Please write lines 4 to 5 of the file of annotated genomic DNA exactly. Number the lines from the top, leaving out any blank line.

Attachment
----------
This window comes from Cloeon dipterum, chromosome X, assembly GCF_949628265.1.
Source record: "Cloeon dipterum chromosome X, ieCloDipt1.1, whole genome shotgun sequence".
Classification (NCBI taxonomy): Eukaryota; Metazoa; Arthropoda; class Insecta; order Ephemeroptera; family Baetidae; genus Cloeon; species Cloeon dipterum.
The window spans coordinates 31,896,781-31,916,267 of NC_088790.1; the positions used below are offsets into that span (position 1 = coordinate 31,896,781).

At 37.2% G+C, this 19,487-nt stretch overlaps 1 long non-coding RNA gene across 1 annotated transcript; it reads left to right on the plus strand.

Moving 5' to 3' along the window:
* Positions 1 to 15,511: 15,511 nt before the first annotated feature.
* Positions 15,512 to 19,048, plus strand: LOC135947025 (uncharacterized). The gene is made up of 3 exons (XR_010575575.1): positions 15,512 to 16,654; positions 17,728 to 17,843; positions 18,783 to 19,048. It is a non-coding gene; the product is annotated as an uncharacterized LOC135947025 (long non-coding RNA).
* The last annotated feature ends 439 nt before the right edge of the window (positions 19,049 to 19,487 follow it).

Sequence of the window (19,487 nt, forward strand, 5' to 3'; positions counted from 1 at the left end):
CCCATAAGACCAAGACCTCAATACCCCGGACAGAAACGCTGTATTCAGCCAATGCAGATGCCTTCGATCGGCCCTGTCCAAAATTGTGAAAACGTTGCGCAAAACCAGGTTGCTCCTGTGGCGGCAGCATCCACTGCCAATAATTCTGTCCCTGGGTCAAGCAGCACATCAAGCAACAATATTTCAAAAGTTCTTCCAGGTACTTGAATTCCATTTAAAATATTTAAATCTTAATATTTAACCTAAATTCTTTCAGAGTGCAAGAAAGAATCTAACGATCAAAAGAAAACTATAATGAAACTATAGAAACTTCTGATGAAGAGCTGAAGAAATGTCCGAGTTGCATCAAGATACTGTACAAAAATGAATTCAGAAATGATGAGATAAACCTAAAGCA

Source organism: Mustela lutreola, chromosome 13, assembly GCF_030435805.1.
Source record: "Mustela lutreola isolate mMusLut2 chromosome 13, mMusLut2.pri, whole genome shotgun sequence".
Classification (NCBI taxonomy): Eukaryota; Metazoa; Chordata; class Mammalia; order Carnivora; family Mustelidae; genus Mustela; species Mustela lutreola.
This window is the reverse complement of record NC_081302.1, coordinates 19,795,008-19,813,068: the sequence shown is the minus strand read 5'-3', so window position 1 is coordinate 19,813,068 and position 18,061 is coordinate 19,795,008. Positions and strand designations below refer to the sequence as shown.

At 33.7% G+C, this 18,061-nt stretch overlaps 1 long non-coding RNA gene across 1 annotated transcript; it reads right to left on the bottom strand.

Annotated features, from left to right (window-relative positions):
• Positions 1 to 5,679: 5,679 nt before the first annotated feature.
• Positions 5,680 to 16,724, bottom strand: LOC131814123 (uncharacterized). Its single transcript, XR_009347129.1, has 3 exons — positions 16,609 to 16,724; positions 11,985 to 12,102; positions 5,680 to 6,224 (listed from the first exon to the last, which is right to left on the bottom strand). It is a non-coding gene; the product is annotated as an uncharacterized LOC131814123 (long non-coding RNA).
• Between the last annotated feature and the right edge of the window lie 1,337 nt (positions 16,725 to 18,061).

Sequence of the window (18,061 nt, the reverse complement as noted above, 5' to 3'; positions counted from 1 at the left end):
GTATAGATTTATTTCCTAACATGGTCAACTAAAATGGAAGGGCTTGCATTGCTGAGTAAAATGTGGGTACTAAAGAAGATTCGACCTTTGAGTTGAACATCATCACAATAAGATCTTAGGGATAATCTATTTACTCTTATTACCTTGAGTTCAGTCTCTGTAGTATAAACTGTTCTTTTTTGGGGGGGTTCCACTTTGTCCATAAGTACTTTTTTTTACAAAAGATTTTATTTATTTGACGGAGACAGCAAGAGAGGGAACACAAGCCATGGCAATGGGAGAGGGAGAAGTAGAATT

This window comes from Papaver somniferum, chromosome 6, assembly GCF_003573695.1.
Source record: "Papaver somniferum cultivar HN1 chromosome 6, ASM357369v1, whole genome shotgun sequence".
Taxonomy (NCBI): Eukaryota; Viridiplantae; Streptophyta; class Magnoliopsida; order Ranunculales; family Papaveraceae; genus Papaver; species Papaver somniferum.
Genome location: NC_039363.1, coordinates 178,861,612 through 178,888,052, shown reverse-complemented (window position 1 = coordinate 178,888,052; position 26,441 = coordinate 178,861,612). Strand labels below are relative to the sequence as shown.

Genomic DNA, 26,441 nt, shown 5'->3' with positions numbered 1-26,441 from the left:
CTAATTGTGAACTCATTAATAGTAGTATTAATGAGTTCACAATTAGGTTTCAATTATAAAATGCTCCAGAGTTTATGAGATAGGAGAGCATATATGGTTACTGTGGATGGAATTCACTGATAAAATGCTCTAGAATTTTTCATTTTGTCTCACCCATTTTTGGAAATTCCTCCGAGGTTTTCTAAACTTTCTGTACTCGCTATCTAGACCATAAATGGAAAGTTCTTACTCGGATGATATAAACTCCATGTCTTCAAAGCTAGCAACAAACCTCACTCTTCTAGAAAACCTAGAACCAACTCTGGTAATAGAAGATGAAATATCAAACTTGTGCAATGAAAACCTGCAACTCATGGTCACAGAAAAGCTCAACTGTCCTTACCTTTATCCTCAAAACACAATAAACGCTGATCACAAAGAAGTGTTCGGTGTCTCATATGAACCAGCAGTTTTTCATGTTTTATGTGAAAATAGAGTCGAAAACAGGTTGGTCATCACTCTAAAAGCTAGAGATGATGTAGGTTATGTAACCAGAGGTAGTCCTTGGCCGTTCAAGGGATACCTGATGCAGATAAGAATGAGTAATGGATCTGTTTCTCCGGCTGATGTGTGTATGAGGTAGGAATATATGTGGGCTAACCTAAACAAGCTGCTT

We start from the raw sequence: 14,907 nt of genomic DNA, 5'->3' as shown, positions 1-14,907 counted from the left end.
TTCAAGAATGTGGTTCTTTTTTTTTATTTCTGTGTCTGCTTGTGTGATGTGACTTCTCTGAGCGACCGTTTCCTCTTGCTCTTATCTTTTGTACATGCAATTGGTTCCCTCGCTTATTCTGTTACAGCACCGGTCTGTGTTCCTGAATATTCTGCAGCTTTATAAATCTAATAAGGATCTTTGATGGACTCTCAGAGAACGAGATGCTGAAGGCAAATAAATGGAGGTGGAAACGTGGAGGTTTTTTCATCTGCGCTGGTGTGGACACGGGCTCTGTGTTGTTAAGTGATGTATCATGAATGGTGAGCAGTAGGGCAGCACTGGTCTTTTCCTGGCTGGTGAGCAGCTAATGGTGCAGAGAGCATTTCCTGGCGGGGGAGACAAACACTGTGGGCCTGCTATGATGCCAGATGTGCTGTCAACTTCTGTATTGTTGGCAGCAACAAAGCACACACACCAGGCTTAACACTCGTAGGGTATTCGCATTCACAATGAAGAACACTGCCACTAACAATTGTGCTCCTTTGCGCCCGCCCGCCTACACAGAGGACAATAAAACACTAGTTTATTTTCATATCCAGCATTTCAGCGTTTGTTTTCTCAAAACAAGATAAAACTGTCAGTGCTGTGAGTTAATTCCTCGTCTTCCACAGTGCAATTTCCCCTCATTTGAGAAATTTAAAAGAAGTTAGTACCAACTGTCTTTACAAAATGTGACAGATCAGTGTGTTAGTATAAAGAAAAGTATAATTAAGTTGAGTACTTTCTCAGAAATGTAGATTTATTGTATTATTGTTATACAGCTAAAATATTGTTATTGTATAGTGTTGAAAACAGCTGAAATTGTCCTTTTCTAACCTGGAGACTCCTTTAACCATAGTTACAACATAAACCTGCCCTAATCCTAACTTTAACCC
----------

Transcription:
The window spans coordinates 31,896,781-31,916,267 of NC_088790.1; the positions used below are offsets into that span (position 1 = coordinate 31,896,781).

At 37.2% G+C, this 19,487-nt stretch overlaps 1 long non-coding RNA gene across 1 annotated transcript; it reads left to right on the plus strand.